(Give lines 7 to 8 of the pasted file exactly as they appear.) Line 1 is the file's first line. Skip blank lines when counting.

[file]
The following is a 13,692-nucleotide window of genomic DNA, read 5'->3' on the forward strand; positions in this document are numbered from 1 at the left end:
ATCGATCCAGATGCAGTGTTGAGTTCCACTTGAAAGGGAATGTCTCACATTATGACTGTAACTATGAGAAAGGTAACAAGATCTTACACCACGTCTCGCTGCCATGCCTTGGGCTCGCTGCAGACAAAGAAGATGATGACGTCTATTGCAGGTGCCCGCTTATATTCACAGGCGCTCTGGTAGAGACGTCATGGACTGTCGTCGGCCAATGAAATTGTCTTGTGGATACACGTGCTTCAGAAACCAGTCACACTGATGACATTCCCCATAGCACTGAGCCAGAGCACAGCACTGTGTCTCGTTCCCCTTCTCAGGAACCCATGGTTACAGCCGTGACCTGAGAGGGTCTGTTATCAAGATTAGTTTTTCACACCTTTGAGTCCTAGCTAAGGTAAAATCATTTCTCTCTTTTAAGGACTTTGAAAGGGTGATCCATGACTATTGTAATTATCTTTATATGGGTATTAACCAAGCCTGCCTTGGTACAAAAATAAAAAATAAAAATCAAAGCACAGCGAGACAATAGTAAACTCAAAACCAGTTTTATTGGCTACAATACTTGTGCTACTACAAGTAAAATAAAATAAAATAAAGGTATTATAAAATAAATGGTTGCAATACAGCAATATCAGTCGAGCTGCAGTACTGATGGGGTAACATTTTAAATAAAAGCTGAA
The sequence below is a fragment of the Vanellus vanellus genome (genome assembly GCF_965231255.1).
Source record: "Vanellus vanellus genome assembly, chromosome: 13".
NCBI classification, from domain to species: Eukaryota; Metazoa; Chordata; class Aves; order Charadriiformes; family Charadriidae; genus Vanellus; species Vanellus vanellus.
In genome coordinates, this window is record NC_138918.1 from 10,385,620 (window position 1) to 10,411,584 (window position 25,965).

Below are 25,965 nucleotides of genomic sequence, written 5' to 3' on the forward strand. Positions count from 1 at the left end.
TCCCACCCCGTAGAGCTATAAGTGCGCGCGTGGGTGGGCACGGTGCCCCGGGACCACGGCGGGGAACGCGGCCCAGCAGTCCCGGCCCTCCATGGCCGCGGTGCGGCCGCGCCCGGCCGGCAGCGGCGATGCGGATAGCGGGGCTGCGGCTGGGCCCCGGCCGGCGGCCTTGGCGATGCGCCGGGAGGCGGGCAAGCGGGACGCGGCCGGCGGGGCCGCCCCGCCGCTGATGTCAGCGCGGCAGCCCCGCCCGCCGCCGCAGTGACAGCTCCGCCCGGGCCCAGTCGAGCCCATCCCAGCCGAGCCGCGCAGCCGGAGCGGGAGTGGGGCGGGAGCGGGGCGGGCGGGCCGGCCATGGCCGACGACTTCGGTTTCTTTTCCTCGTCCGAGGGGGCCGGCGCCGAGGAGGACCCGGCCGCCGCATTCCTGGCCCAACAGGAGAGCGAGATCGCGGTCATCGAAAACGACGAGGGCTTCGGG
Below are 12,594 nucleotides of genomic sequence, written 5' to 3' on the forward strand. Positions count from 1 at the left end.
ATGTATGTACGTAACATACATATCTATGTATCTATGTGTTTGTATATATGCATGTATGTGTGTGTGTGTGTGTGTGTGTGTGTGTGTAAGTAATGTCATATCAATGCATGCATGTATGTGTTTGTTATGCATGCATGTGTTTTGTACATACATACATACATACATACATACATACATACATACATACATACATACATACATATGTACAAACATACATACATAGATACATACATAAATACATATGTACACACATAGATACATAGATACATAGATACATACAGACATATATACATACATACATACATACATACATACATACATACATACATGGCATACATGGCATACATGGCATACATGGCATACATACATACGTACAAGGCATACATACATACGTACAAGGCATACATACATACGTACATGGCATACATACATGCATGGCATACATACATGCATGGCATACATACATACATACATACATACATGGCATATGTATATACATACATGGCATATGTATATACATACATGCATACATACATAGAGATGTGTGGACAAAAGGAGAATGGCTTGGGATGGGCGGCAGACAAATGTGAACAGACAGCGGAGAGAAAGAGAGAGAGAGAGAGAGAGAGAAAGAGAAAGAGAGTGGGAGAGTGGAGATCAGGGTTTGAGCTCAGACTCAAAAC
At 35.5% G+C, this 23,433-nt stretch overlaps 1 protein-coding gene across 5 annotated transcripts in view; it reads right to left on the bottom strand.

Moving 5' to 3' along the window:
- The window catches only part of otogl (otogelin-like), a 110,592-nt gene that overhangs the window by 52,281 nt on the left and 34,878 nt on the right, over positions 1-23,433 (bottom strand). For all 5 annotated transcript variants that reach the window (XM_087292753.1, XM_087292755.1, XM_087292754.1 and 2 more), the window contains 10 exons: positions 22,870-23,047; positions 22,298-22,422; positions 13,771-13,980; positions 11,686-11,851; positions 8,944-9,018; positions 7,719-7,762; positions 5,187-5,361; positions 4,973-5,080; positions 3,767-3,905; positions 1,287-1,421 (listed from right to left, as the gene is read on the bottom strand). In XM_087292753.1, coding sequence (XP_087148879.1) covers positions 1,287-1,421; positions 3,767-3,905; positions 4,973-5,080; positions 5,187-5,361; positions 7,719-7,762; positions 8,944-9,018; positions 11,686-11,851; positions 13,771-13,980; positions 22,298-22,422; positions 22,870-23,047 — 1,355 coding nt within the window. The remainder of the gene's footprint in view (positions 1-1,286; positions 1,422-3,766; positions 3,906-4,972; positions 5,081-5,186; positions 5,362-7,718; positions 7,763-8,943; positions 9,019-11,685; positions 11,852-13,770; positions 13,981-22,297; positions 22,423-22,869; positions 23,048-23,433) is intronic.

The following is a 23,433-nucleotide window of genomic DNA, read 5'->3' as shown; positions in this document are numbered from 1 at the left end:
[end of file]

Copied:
Below are 25,965 nucleotides of genomic sequence, written 5' to 3' on the forward strand. Positions count from 1 at the left end.
TCCCACCCCGTAGAGCTATAAGTGCGCGCGTGGGTGGGCACGGTGCCCCGGGACCACGGCGGGGAACGCGGCCCAGCAGTCCCGGCCCTCCATGGCCGCGGTGCGGCCGCGCCCGGCCGGCAGCGGCGATGCGGATAGCGGGGCTGCGGCTGGGCCCCGGCCGGCGGCCTTGGCGATGCGCCGGGAGGCGGGCAAGCGGGACGCGGCCGGCGGGGCCGCCCCGCCGCTGATGTCAGCGCGGCAGCCCCGCCCGCCGCCGCAGTGACAGCTCCGCCCGGGCCCAGTCGAGCCCATCCCAGCCGAGCCGCGCAGCCGGAGCGGGAGTGGGGCGGGAGCGGGGCGGGCGGGCCGGCCATGGCCGACGACTTCGGTTTCTTTTCCTCGTCCGAGGGGGCCGGCGCCGAGGAGGACCCGGCCGCCGCATTCCTGGCCCAACAGGAGAGCGAGATCGCGGTCATCGAAAACGACGAGGGCTTCGGG